John: But what about me: am I getting a raise? Seriously, while your enthusiasm is to be admired, one thing that's striking is this latest trend of emails discussing Bradley and Caldwell being retained after 2013. This is really a non-issue. Khan hired this tandem for the long haul, and it's hard to imagine a scenario under which they're not here past the end of this regular season.
James from St. Mary's, GA:
I understand the frustration many have with not addressing our offensive playmakers such as quarterback this offseason. However, watching games last season – and the JAX/HOU game in Houston personally (I live in Austin, TX now) – our defense was HORRIBLE! No matter how much our offense got better what good would it have been if the defense didn't? Also, it seems the staff is trying to fix special teams. I see a year of defensive play, field position, and the run game (why we drafted Joeckel) setting up play action. Can I live with this? YES! If the record still doesn't reflect the changes that have been installed this year, we can also replace Gabbert next year.
John: I don't know that the Jaguars see this season quite your way. The last two seasons' 32nd ranking on offense has caused many to assume the team will be horrible offensively this season. Jones-Drew being unable to practice in the offseason with a foot injury and Justin Blackmon's looming suspension hasn't helped that perception. But the Jaguars sincerely and fervently believe that the drafting of Luke Joeckel will help whoever starts at quarterback – and indeed, the entire offense. Cecil Shorts III's continuing development, as well as a free role for Marcedes Lewis, also could help. This is not to say the Jaguars will be the Rams offensively. It's not even to say they'll be the '99 Jaguars. But can they be improved? Yes – and to get back to something close to an answer, field position and the run game could be a part of that, too.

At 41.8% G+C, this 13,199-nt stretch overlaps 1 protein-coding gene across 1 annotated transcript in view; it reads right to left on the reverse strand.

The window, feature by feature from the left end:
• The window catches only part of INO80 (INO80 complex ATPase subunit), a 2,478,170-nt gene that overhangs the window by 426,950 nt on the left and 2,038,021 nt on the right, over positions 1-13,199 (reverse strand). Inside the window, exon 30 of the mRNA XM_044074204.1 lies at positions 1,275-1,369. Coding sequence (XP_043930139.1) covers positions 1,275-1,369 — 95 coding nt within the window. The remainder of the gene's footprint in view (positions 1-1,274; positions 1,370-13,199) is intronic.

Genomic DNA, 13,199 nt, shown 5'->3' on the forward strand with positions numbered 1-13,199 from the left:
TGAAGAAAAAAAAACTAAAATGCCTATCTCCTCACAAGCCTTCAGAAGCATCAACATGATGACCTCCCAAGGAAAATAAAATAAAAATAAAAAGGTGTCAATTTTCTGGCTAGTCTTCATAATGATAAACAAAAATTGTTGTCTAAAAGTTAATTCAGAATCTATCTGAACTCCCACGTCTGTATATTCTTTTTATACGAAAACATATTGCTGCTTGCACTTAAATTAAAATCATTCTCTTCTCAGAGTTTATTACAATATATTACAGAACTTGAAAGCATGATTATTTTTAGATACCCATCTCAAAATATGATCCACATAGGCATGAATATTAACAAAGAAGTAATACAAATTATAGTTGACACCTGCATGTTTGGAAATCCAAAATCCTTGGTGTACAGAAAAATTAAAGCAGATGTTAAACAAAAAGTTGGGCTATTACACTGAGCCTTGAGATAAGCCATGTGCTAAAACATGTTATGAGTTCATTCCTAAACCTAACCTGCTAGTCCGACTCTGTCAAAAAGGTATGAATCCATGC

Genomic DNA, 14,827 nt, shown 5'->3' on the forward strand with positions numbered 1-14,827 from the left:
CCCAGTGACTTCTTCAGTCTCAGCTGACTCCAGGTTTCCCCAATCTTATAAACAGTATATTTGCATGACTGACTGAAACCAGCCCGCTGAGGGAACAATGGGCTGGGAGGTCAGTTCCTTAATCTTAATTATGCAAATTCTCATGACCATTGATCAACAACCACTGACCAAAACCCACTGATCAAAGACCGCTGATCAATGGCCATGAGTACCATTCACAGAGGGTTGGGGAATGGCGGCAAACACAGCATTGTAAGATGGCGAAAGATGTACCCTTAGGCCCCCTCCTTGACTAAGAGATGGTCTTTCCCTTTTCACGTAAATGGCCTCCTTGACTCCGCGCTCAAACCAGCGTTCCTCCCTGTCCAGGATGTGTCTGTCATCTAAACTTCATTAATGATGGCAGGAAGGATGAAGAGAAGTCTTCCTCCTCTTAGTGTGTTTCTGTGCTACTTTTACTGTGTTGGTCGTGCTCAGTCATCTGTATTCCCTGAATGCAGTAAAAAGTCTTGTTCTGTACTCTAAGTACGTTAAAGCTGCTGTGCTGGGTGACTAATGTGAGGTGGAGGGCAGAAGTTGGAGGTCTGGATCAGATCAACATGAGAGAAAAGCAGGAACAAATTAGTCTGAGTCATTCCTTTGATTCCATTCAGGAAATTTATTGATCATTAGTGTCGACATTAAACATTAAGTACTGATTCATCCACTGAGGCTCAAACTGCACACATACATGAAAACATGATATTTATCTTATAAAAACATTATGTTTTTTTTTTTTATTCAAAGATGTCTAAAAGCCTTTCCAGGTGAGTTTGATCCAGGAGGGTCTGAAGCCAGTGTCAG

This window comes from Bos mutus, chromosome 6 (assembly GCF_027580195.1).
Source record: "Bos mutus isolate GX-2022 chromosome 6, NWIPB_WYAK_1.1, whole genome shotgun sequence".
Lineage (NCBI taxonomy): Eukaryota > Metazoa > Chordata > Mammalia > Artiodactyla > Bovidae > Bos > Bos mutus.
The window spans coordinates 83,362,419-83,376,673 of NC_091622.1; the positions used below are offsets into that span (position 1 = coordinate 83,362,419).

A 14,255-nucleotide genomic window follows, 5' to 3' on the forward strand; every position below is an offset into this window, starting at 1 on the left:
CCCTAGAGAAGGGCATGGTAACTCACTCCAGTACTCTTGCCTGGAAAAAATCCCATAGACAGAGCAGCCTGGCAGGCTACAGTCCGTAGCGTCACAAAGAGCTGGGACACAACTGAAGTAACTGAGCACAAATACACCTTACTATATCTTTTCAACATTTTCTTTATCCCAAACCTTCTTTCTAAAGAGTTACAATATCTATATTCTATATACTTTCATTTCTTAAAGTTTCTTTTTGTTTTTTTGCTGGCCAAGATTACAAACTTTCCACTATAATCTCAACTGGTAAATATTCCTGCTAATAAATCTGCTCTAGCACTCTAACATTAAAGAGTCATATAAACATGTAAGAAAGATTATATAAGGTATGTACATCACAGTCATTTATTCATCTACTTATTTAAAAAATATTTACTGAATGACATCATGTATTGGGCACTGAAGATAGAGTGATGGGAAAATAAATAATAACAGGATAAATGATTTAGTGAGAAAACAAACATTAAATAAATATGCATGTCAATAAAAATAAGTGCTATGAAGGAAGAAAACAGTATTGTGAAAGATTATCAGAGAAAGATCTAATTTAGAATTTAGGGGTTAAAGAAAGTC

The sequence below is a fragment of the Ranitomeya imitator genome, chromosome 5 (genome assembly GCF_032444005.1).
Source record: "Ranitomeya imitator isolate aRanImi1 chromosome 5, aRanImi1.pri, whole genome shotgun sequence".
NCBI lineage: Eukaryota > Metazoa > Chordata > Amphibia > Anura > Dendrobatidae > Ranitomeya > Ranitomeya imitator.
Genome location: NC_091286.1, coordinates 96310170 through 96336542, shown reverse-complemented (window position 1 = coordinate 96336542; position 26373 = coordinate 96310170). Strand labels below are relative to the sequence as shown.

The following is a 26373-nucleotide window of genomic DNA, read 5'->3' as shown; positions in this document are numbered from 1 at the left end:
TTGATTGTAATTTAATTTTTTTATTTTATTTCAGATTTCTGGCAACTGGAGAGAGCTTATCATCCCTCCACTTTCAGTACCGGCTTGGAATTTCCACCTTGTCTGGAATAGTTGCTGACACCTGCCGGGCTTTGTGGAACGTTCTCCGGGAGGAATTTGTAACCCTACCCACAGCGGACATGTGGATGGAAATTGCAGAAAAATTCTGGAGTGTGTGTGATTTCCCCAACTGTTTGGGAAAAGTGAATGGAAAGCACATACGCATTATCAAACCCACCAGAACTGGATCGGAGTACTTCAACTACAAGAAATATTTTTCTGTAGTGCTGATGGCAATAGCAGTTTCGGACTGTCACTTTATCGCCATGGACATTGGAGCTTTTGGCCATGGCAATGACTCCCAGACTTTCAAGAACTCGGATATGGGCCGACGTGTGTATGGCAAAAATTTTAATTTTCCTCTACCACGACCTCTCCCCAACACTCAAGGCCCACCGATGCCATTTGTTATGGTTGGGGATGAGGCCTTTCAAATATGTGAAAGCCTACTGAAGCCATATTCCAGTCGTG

Tony in Jacksonville:
(Sigh) - I don't know how many of the rest of us caught this little gem, and I realize that I'm a day or two late on the O-Zone, but some of us are foolish enough to work 40 hours a week and catch up when we can. No questions here, O-man, just lovin' the little bit of time you do put in (in).
John: That weird symbol you used when talking about how much you work: 40 hours . . . I'm afraid I don't follow.